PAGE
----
Watching the birth of carbon nanotubes

(Nanowerk Spotlight) Current production methods for carbon nanotubes (CNT) result in units with different diameter, length, chirality and electronic properties, all packed together in bundles, and often blended with some amount of amorphous carbon. The separation of nanotubes according to desired properties remains a technical challenge. Especially single-walled carbon nanotube (SWCNT) sorting is a challenge because the composition and chemical properties of SWCNTs of different types are very similar, making conventional separation techniques inefficient. In order to find ways to control nanotube diameter and chirality it would be necessary to monitor nanotube growth. Then, if one knew exactly how to grow nanotubes of different characteristics, one could control their electronic properties because, depending on the way the carbon atoms are arrange around the 'waist' of a nanotube, the electronic properties could vary from metallic to semiconducting. An international group of researchers has demonstrated a novel approach to use nanotubes as reaction cells, enabling them to monitor the birth and growth of carbon nanotubes, and taking some spectacular image of this process.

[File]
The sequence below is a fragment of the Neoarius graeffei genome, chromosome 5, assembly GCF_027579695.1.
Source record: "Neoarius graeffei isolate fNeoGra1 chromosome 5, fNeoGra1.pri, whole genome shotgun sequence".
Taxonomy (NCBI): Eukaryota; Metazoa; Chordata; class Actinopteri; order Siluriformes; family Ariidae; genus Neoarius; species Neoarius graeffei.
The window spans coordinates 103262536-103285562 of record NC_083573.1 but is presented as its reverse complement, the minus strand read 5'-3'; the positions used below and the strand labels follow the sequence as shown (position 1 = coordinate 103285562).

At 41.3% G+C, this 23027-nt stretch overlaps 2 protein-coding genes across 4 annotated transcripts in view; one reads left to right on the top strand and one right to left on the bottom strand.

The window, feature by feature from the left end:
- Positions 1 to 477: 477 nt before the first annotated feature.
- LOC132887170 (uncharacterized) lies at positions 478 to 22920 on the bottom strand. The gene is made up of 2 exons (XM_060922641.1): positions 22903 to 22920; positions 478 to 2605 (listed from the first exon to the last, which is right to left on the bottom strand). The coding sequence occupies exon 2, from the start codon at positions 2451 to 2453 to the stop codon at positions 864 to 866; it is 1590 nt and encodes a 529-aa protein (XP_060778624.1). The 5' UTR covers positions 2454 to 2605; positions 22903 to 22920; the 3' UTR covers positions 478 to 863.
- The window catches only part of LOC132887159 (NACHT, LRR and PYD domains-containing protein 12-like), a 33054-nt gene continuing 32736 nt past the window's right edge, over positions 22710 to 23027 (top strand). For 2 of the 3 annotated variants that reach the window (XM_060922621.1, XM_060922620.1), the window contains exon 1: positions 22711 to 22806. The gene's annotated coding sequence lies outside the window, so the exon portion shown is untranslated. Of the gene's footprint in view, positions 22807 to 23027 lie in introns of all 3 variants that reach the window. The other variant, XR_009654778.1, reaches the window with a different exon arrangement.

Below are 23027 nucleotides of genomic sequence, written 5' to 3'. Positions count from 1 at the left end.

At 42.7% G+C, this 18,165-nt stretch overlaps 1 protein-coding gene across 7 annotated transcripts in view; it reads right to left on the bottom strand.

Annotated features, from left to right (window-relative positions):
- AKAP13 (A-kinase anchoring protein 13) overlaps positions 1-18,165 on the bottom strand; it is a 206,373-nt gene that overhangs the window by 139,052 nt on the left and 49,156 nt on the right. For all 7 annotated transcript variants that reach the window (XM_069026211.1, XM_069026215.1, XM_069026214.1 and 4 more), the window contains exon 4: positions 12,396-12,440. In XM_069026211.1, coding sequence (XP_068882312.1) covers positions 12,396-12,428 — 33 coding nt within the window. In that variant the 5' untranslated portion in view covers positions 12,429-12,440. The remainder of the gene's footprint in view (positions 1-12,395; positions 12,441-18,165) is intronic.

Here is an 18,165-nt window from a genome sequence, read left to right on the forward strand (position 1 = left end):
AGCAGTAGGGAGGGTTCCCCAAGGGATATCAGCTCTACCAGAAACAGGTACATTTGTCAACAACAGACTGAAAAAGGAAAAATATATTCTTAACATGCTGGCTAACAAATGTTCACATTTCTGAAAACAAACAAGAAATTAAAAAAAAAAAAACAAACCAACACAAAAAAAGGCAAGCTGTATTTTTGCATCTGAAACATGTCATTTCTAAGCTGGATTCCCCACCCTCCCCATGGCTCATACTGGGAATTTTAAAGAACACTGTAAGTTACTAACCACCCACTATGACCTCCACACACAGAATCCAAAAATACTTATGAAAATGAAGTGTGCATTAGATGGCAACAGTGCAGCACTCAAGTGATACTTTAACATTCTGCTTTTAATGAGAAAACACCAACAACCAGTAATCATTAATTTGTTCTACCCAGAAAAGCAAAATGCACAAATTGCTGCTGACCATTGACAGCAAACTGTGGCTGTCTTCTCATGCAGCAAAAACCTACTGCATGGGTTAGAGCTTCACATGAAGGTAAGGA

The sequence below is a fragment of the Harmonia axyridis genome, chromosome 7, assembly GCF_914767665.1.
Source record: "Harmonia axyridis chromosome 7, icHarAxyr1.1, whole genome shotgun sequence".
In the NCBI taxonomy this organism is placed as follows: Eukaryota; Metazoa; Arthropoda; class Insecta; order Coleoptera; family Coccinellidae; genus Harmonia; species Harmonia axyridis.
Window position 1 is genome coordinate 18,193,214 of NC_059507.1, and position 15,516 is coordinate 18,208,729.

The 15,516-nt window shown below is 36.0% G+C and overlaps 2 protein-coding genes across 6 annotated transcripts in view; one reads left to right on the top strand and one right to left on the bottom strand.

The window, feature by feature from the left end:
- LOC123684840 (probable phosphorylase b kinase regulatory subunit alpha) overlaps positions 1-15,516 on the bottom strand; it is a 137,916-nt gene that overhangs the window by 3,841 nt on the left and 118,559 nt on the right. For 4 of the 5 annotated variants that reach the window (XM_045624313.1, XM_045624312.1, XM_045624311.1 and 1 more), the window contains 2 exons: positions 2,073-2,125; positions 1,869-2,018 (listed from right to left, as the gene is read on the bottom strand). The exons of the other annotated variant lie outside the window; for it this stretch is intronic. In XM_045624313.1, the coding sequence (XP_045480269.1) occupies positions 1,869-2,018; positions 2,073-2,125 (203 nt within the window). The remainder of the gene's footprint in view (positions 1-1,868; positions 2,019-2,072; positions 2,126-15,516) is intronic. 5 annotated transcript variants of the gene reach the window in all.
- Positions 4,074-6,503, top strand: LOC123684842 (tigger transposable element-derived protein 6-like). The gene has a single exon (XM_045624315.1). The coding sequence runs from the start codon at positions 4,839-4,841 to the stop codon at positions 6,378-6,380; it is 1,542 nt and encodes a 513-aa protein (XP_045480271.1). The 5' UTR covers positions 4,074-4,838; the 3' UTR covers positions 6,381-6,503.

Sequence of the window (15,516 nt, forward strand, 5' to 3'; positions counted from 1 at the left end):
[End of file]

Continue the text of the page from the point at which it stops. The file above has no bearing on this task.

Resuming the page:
Nucleation – the "birth" – as the first and most important step of nanotube growth, has never been accessible to observation and this initial stage of nanotube growth has remained in the realm of theoretical modeling.
"Such simulations of the initial stages of CNT growth have tended to disregard bulk carbon diffusion through the body of the catalyst because the energy barrier for such diffusion is higher than for migration on a metal surface or along a metal–graphene interface" Dr. Mauricio Terrones explains to Nanowerk. "In our recent experiments not only were we able to demonstrate that bulk diffusion is indeed possible to achieve nanotube growth, we also managed to observe, for the first time, the growth process from the nucleation stage."
"I guess this puts the bulk-diffusion scenario of CNT-growth into the spotlight again, with high resolution TEM experimental evidence, after a lot of theoretical work suggested carbon surface diffusion as the main CNT-growth process" adds Julio A. Rodríguez-Manzo.